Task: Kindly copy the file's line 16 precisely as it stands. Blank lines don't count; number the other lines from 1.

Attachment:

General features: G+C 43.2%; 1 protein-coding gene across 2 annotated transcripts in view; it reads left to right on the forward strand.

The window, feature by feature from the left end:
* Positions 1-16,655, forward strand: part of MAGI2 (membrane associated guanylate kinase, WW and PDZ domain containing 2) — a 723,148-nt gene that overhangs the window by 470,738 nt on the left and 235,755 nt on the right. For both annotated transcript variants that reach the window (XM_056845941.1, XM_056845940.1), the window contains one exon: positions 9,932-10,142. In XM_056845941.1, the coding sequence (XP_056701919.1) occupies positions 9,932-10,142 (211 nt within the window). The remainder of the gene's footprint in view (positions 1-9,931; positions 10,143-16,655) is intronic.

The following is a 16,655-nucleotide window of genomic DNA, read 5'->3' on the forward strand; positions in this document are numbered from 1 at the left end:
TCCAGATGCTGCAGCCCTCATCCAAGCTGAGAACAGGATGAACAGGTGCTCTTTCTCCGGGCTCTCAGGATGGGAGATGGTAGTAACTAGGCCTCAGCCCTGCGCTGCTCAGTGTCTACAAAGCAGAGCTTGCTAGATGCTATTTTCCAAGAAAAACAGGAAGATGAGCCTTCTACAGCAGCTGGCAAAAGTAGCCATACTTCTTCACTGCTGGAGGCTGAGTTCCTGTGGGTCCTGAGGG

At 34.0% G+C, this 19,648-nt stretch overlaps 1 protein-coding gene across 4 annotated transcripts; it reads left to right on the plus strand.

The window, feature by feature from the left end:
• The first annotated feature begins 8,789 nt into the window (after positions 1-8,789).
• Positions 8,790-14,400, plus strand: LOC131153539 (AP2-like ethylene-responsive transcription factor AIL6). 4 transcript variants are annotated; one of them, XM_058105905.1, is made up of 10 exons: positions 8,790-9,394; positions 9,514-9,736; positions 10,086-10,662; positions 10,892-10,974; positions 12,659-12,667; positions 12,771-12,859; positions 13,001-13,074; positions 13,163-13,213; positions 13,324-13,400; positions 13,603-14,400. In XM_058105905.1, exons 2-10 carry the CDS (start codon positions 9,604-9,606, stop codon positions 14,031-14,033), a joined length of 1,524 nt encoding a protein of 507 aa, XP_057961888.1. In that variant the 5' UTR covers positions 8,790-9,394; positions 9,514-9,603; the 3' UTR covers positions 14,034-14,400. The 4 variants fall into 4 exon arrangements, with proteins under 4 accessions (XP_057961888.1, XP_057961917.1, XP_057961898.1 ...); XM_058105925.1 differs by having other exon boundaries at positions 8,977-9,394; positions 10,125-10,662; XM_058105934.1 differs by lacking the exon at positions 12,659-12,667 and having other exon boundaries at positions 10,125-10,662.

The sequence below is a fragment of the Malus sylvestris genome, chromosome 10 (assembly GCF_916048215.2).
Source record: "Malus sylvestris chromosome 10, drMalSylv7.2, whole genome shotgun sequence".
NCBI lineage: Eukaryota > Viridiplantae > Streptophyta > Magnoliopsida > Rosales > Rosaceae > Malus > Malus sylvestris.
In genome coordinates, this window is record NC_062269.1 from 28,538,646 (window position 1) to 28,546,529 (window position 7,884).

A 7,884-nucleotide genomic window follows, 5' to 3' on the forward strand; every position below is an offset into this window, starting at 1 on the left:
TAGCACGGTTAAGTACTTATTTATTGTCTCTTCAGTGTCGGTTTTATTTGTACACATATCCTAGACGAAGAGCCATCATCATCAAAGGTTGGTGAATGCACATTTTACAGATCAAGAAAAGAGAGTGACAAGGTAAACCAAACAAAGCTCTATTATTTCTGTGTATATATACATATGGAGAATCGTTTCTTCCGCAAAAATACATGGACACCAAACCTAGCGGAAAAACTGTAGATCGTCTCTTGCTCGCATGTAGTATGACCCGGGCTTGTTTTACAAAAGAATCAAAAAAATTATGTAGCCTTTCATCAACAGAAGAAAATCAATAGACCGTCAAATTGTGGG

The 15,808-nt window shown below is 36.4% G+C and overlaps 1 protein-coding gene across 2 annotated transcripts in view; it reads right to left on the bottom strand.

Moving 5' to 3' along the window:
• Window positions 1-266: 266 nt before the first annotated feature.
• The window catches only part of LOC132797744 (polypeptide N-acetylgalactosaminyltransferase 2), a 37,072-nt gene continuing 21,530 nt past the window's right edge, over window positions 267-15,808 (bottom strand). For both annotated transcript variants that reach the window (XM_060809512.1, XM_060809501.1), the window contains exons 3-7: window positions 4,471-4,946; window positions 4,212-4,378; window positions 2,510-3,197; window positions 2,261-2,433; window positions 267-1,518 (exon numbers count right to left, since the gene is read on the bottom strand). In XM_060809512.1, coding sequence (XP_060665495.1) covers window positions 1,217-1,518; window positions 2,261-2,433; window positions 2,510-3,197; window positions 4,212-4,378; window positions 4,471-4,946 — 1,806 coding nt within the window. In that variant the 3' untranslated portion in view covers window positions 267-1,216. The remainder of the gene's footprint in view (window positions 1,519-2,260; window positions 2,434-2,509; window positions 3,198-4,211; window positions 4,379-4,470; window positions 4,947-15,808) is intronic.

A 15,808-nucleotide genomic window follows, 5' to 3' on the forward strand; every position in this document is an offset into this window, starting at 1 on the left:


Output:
The 15,808-nt window shown below is 36.4% G+C and overlaps 1 protein-coding gene across 2 annotated transcripts in view; it reads right to left on the bottom strand.